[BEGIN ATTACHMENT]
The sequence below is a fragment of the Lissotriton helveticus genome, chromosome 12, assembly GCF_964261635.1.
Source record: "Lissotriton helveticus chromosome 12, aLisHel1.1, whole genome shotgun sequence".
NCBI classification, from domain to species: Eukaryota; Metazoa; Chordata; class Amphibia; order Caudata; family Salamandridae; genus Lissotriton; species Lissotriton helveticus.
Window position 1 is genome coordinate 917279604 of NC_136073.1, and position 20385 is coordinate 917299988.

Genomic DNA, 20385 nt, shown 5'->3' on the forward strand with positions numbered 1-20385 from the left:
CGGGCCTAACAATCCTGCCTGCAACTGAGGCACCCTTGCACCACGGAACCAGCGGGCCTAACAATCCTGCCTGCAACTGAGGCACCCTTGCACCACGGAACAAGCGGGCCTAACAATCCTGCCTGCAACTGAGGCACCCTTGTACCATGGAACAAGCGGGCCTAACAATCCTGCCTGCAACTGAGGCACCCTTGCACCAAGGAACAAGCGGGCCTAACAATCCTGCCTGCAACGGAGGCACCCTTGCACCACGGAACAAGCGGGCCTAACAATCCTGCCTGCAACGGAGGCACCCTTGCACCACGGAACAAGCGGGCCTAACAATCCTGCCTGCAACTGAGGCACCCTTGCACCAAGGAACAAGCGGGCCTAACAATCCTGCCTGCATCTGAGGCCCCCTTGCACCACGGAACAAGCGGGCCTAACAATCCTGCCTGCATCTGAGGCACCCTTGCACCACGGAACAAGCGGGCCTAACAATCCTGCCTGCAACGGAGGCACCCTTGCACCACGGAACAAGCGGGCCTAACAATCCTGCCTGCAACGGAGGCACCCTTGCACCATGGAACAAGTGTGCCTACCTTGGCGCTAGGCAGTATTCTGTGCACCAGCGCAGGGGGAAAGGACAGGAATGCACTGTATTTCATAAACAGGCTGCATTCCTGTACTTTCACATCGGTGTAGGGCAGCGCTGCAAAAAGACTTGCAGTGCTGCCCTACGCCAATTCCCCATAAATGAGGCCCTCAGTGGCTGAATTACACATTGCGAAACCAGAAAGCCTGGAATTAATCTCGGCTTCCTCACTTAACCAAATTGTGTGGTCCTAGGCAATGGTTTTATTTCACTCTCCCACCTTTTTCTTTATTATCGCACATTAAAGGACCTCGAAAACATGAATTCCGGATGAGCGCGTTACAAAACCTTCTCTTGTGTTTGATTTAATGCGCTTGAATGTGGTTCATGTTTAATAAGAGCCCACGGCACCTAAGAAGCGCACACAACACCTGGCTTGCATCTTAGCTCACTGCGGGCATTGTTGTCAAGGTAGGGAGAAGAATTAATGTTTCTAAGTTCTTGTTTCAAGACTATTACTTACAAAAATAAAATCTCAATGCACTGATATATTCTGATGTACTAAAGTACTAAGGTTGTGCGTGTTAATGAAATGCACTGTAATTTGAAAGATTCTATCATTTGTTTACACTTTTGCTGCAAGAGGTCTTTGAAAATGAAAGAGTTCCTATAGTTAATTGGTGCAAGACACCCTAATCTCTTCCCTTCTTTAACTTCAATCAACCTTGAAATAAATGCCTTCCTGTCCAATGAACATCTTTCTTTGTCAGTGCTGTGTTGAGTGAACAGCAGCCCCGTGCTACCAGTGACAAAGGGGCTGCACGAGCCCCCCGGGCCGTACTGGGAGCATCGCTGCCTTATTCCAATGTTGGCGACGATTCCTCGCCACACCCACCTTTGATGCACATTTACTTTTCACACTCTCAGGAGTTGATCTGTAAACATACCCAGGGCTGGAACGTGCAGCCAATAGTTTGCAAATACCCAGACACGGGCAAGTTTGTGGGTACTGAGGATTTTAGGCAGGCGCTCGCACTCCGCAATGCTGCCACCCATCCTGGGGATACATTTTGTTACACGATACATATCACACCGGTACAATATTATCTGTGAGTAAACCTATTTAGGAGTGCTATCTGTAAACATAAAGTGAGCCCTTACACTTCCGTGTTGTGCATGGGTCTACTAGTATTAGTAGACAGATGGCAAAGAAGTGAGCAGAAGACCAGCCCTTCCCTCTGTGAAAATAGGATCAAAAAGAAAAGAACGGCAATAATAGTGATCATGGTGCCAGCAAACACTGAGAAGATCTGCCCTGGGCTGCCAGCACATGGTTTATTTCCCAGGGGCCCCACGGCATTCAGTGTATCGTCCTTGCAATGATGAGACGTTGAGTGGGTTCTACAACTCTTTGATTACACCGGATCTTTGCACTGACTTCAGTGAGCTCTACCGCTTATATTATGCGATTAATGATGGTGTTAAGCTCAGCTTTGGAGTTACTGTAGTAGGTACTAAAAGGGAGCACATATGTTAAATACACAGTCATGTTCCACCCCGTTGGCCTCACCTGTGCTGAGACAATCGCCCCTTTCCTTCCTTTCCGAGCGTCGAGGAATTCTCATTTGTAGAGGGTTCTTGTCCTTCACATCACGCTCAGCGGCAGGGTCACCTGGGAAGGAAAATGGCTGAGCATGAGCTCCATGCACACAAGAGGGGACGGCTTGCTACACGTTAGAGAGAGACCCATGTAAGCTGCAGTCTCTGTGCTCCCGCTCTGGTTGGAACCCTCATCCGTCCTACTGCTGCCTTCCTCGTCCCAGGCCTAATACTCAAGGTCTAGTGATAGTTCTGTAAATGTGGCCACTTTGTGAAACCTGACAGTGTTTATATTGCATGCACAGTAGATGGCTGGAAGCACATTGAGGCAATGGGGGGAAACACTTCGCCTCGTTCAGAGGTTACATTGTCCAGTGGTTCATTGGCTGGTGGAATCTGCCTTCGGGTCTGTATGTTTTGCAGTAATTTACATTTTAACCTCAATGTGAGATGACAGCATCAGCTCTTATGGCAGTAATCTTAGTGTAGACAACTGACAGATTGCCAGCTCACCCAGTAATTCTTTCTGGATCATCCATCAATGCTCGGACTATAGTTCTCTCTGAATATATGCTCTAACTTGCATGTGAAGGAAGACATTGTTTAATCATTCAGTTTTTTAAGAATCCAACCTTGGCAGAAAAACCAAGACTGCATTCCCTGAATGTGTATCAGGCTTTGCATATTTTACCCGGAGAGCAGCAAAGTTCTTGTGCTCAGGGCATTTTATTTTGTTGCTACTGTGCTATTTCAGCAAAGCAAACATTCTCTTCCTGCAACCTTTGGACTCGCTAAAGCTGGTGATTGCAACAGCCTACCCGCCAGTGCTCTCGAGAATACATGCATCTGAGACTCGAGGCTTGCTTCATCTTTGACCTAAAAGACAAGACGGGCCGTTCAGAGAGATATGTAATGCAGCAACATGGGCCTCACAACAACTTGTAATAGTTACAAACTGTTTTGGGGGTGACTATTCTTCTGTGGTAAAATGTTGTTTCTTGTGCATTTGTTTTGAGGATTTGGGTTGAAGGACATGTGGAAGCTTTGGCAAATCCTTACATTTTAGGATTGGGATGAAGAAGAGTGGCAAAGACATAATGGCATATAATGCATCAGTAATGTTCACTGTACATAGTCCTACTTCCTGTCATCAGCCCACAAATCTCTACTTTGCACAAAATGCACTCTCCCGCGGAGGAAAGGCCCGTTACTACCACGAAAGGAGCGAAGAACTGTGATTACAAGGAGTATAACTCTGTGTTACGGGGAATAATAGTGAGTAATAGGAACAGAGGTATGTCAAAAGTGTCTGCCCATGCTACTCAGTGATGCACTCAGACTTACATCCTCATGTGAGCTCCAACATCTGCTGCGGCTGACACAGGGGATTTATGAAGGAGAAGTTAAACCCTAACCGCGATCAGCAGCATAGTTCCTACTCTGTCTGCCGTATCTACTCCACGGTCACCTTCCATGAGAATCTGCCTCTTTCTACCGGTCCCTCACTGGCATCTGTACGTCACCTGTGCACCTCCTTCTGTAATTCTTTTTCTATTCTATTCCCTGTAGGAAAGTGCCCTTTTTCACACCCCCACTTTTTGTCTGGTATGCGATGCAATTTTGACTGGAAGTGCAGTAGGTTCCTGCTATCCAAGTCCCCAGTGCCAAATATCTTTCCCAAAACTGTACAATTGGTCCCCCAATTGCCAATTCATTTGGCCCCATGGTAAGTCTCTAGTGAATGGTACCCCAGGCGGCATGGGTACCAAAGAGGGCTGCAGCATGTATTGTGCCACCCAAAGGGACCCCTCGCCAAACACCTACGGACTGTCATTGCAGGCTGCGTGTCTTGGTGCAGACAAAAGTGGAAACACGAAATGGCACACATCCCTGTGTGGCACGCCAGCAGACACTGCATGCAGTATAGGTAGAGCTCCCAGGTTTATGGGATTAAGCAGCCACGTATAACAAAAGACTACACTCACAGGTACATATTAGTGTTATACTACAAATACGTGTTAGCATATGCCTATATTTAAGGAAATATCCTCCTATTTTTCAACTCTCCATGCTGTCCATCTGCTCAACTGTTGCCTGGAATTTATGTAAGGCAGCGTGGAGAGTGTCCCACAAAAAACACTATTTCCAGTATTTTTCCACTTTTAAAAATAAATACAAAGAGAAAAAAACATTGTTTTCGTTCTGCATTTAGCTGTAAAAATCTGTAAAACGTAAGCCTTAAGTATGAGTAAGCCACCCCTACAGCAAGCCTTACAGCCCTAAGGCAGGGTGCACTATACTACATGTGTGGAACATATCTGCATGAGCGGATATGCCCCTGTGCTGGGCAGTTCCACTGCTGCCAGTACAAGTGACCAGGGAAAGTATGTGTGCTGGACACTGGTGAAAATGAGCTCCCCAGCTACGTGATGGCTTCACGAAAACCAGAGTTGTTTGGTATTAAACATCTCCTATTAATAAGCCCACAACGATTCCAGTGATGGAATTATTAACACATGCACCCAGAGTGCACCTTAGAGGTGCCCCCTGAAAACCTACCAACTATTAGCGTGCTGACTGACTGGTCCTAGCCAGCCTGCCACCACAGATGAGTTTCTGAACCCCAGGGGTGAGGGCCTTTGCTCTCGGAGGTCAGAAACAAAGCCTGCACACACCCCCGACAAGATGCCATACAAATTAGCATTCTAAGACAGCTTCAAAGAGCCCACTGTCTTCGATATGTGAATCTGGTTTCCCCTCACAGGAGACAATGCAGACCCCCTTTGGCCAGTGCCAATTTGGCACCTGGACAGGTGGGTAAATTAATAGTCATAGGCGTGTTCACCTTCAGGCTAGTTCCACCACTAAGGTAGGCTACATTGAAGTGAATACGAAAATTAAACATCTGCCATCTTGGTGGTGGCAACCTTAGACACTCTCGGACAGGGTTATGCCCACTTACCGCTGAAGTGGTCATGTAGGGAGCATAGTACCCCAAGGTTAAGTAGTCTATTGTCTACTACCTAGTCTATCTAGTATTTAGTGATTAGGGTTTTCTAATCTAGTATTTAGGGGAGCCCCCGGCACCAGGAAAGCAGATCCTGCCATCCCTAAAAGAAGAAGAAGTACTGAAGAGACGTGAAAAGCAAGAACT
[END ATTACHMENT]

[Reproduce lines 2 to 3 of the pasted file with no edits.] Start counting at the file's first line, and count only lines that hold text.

Source record: "Lissotriton helveticus chromosome 12, aLisHel1.1, whole genome shotgun sequence".
NCBI classification, from domain to species: Eukaryota; Metazoa; Chordata; class Amphibia; order Caudata; family Salamandridae; genus Lissotriton; species Lissotriton helveticus.